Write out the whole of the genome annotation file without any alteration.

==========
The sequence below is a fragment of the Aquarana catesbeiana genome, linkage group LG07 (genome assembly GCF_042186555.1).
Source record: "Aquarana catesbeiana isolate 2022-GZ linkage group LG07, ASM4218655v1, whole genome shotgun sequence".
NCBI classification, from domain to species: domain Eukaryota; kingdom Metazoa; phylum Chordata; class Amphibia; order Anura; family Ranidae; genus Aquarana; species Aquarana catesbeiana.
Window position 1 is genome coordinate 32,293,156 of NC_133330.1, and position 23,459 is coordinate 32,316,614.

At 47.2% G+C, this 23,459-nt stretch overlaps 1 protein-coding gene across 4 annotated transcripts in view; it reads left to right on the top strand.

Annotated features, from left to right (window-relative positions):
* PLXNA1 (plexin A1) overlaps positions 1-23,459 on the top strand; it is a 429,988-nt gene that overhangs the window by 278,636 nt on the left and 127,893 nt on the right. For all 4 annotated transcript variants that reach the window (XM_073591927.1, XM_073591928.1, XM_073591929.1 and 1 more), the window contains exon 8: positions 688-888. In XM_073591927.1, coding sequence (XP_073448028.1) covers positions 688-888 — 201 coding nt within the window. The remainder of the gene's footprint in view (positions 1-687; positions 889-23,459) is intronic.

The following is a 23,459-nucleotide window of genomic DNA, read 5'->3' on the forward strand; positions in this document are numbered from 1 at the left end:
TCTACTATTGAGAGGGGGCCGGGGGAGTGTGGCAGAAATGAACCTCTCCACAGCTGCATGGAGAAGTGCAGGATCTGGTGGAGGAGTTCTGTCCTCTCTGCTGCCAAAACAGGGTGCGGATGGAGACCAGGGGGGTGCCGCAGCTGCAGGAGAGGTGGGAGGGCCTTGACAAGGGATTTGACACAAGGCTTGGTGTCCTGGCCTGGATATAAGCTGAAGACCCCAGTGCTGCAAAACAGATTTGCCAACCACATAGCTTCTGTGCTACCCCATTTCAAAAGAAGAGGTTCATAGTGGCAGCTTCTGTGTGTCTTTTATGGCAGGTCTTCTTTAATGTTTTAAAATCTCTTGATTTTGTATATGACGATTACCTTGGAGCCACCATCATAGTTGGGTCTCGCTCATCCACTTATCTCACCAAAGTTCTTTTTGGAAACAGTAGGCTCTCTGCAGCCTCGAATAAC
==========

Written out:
The sequence below is a fragment of the Aquarana catesbeiana genome, linkage group LG07 (genome assembly GCF_042186555.1).
Source record: "Aquarana catesbeiana isolate 2022-GZ linkage group LG07, ASM4218655v1, whole genome shotgun sequence".
NCBI classification, from domain to species: domain Eukaryota; kingdom Metazoa; phylum Chordata; class Amphibia; order Anura; family Ranidae; genus Aquarana; species Aquarana catesbeiana.
Window position 1 is genome coordinate 32,293,156 of NC_133330.1, and position 23,459 is coordinate 32,316,614.

At 47.2% G+C, this 23,459-nt stretch overlaps 1 protein-coding gene across 4 annotated transcripts in view; it reads left to right on the top strand.

Annotated features, from left to right (window-relative positions):
* PLXNA1 (plexin A1) overlaps positions 1-23,459 on the top strand; it is a 429,988-nt gene that overhangs the window by 278,636 nt on the left and 127,893 nt on the right. For all 4 annotated transcript variants that reach the window (XM_073591927.1, XM_073591928.1, XM_073591929.1 and 1 more), the window contains exon 8: positions 688-888. In XM_073591927.1, coding sequence (XP_073448028.1) covers positions 688-888 — 201 coding nt within the window. The remainder of the gene's footprint in view (positions 1-687; positions 889-23,459) is intronic.

The following is a 23,459-nucleotide window of genomic DNA, read 5'->3' on the forward strand; positions in this document are numbered from 1 at the left end:
TCTACTATTGAGAGGGGGCCGGGGGAGTGTGGCAGAAATGAACCTCTCCACAGCTGCATGGAGAAGTGCAGGATCTGGTGGAGGAGTTCTGTCCTCTCTGCTGCCAAAACAGGGTGCGGATGGAGACCAGGGGGGTGCCGCAGCTGCAGGAGAGGTGGGAGGGCCTTGACAAGGGATTTGACACAAGGCTTGGTGTCCTGGCCTGGATATAAGCTGAAGACCCCAGTGCTGCAAAACAGATTTGCCAACCACATAGCTTCTGTGCTACCCCATTTCAAAAGAAGAGGTTCATAGTGGCAGCTTCTGTGTGTCTTTTATGGCAGGTCTTCTTTAATGTTTTAAAATCTCTTGATTTTGTATATGACGATTACCTTGGAGCCACCATCATAGTTGGGTCTCGCTCATCCACTTATCTCACCAAAGTTCTTTTTGGAAACAGTAGGCTCTCTGCAGCCTCGAATAAC